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From Chaos to Calm: How Music Can Support Emotional Health

What does calm mean to you?

The experience of calm supports your health and wellbeing in so many ways! We usually associate calm with an emotional response. It is also a physical response.

standing by a mountain lakeWhen you are in a calm state, your heartbeat slows down, lowering your blood pressure. As your heartbeat slows down, so does your breathing and brainwave state. Your muscles relax. A ‘neural cocktail’ of hormones enters your nervous system like dopamine, serotonin, oxytocin and hormones that support your immune system and overall wellbeing.

So, how can you create this wonderful state in a hectic life? Your natural wiring for sound makes it almost automatic! To find out more about how deeply every part of you is wired to respond to sound, please Click Here for Wired for Sound:

Have you ever wondered how people can remember the name of a song in seconds? Radio stations host all kinds of contests where the fastest caller gets the prize.

Experiments in the field of neuroscience have found that many of us can do this in a fraction of a second to two seconds. That’s remarkable! Yet your brain is wired to do this.

A Trip Down Memory Lane

Have you ever listened to a song and it brought you right back to when you first experienced it? It might have been a special moment with a boyfriend or girlfriend. So many couples choose a favorite song. Hearing it takes them right back to the moment when they declared the song as their favorite.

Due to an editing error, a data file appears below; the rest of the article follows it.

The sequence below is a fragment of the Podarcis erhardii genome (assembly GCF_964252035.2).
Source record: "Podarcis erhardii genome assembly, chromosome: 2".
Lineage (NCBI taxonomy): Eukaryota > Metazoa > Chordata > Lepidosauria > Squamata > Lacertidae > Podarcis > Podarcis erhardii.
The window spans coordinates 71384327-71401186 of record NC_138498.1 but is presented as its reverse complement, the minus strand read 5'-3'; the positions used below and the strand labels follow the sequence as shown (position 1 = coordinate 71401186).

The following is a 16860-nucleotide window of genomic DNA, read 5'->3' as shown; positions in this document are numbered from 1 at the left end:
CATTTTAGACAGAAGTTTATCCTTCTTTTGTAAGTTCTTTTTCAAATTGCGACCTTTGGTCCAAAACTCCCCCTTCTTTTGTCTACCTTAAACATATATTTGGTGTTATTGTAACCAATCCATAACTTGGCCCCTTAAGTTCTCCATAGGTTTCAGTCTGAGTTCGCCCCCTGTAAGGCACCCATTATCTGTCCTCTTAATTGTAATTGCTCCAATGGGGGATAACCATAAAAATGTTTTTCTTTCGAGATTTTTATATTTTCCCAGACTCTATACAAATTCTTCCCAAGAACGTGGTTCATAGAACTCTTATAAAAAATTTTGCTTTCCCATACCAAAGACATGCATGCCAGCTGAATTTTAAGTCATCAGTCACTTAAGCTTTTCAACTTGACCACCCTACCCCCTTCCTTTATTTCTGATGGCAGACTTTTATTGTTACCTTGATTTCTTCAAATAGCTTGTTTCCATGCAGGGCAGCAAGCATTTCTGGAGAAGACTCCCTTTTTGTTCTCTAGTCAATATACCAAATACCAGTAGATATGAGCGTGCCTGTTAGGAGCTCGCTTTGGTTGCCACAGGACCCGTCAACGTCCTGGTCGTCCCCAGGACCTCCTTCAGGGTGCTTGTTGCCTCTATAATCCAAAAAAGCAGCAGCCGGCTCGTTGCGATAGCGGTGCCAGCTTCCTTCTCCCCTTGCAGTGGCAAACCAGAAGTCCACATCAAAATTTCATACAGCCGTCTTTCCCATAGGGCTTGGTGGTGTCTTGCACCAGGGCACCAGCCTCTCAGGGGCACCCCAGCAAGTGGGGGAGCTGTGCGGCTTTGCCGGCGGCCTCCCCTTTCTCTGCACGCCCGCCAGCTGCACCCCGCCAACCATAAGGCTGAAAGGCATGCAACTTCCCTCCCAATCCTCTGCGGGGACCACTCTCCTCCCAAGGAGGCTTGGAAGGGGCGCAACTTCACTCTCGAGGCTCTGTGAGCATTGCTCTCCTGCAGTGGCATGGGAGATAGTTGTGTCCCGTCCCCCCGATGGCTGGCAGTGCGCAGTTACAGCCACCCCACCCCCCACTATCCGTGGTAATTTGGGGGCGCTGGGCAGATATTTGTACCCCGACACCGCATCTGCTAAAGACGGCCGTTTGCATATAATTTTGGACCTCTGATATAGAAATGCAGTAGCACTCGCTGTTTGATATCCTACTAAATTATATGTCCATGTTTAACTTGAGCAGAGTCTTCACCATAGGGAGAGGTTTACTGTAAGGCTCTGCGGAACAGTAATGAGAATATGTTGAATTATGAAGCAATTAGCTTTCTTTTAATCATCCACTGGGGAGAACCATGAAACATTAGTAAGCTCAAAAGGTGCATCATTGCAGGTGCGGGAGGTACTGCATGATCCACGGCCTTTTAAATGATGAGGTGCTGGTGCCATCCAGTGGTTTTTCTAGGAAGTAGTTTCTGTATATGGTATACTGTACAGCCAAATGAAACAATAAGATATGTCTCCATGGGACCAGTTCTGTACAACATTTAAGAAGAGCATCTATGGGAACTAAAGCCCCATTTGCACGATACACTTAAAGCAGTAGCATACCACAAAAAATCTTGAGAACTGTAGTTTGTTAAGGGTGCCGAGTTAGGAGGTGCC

Think about some of your favorite songs from your past. I have a bunch of them. “Chattanooga Choo Choo” recorded by Glenn Miller and his big band brings me right back to my childhood with my parents singing and dancing around the living room.

My mom used to sing all kinds of songs during long car trips. “One Eyed One Horned Flying Purple People Eater” got us through some pretty long stretches. It always brings me back to the fun we had as kids singing with Mom. You have to ‘Google’ that song to believe it! “Twist and Shout” will bring me right back to school dances as a teen and I just can’t sit still for that one!

Every one of us has a long list of these songs. Remember, your emotional response to the memories triggered by the song also has a physical response. This physical response includes that ‘neural cocktail’ of hormones that I mentioned earlier.

Three Tips for a ‘Create Calm’ Playlist

Finding the songs or sounds that create a sense of calm or tranquility can be a bit more challenging. Here are three tips to get you started.

1. Good Memories

Make a list of the songs or sounds that remind you of a calm state of being. These reminders will recreate the emotional and physical state of calm in your being.

It might be a lullaby you heard as a young child. It might be the feeling and sound of ocean waves on a family vacation. Or a hike through a beautiful forest and all the sounds around you that created a sense of tranquility and calm.

If you have difficulty recovering some of these memories, then create a new musical or sound memory with the right sound for you. What are your favorite sounds or music that will take you to that tranquil place?